The act of remembering who I was in contrast with who I am now also causes within me a bit of fear: when I look back on who I am today in 8 years will I feel the same sense of embarrassment, the same sense of being dumbfounded at the mistakes I was making?

Almost certainly the answer is yes.

That is the beautiful part of the discipline of remembering. When we remember honestly, when we remember with as much accuracy as we can, we remember all our warts and quirks and mistakes that we would rather forget, it humbles us. Yet when we don’t just remember our life apart from God but also our life with God we remember just how much God loves us, and how much God has done for us—having done everything when we did nothing. As Tim Keller puts it “We are far worse than we dare imagine, and far more loved than we dare to think”.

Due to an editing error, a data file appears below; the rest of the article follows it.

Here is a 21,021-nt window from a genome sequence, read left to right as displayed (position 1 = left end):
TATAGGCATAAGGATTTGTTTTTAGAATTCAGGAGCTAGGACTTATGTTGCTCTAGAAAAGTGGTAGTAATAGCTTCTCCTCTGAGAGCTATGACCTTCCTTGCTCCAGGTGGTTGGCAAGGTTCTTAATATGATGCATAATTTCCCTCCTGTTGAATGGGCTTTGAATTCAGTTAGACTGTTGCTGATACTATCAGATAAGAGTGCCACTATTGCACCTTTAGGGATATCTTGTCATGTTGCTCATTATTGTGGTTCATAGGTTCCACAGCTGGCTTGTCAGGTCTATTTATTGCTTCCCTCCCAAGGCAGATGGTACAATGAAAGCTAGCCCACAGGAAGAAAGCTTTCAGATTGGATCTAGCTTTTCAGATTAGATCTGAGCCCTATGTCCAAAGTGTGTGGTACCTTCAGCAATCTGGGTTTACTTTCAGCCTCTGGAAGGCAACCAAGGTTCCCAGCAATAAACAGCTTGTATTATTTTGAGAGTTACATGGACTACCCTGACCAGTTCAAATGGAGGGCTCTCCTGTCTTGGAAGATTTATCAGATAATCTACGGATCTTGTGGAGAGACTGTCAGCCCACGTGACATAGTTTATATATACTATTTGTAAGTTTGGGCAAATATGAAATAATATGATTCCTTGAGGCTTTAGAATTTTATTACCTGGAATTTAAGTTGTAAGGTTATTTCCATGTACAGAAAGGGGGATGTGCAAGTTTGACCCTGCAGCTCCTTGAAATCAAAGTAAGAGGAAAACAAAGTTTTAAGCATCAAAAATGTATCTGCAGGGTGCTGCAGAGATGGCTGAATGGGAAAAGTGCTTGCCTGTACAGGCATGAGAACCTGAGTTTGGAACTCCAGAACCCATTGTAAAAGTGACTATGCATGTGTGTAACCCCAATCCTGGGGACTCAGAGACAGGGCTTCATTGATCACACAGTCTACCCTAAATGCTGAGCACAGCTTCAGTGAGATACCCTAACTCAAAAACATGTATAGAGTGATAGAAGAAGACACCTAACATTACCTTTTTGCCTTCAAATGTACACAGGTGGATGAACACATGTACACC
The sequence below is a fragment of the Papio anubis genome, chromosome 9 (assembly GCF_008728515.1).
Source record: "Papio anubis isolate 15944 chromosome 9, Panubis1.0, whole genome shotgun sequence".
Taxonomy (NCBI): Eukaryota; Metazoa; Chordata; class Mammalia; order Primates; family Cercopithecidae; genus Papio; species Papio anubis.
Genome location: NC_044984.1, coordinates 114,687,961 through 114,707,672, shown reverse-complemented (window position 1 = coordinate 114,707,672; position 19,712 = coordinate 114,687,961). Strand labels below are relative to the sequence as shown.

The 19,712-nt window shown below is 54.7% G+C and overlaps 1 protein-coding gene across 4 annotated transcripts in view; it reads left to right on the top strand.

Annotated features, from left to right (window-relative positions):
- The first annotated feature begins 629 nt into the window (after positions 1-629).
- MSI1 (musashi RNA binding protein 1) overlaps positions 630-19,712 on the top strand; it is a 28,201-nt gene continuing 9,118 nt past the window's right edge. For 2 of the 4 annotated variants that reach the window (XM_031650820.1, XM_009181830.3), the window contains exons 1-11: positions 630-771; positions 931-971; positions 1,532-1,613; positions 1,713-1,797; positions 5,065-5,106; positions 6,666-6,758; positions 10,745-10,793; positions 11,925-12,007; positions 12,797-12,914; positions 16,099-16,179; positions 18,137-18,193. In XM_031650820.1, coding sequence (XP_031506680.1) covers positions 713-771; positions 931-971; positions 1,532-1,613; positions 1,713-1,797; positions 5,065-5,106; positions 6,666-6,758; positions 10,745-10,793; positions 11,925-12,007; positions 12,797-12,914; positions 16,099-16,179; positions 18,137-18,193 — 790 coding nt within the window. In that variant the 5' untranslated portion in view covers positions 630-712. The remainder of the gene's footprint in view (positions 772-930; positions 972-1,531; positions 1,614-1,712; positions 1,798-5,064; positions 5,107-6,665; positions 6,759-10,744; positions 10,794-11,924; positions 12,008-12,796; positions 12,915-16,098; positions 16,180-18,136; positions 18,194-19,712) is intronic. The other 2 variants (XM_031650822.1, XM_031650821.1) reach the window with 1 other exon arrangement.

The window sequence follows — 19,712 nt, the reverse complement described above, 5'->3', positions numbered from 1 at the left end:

Take time to remember that you were once separated from Christ. Take time to remember the Risen Lord, who died for our sins and remembers our sins no more. Take time to remember he transforms us and takes us out of the cloud of forgetfulness into a beautiful place of worshiping God. From this remembrance flows awe, gratitude, thankfulness, rejoicing, perspective, and most of all worship.

about the author
Alastair is the lead pastor at St. Peter’s Fireside. Once upon a time he was a touring musician of a forgettable indie band, and a Creative Director at a few design agencies. He is the husband of Julia, the father of Ansley and Maggie, and quite skilled with "the photoshop." If you're feeling up for it, you can follow him on Instagram.